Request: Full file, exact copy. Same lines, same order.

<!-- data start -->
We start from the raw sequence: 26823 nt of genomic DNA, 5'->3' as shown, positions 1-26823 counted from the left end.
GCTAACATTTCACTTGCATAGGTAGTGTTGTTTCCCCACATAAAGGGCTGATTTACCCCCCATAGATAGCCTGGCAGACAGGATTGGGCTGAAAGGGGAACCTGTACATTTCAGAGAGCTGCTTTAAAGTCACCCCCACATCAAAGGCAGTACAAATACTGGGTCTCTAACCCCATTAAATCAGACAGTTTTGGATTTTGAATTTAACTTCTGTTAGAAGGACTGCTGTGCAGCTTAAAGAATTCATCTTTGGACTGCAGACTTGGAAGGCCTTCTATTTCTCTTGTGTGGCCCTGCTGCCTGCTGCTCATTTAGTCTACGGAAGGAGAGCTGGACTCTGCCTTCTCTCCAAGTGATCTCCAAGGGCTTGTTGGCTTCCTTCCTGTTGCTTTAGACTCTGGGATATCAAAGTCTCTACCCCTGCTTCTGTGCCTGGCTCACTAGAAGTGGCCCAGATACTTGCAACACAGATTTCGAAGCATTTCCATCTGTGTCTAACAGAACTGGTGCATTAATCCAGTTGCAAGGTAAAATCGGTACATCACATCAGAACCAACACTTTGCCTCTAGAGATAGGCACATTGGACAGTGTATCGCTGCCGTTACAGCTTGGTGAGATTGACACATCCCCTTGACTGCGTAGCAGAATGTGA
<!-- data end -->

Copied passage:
We start from the raw sequence: 26823 nt of genomic DNA, 5'->3' as shown, positions 1-26823 counted from the left end.
GCTAACATTTCACTTGCATAGGTAGTGTTGTTTCCCCACATAAAGGGCTGATTTACCCCCCATAGATAGCCTGGCAGACAGGATTGGGCTGAAAGGGGAACCTGTACATTTCAGAGAGCTGCTTTAAAGTCACCCCCACATCAAAGGCAGTACAAATACTGGGTCTCTAACCCCATTAAATCAGACAGTTTTGGATTTTGAATTTAACTTCTGTTAGAAGGACTGCTGTGCAGCTTAAAGAATTCATCTTTGGACTGCAGACTTGGAAGGCCTTCTATTTCTCTTGTGTGGCCCTGCTGCCTGCTGCTCATTTAGTCTACGGAAGGAGAGCTGGACTCTGCCTTCTCTCCAAGTGATCTCCAAGGGCTTGTTGGCTTCCTTCCTGTTGCTTTAGACTCTGGGATATCAAAGTCTCTACCCCTGCTTCTGTGCCTGGCTCACTAGAAGTGGCCCAGATACTTGCAACACAGATTTCGAAGCATTTCCATCTGTGTCTAACAGAACTGGTGCATTAATCCAGTTGCAAGGTAAAATCGGTACATCACATCAGAACCAACACTTTGCCTCTAGAGATAGGCACATTGGACAGTGTATCGCTGCCGTTACAGCTTGGTGAGATTGACACATCCCCTTGACTGCGTAGCAGAATGTGA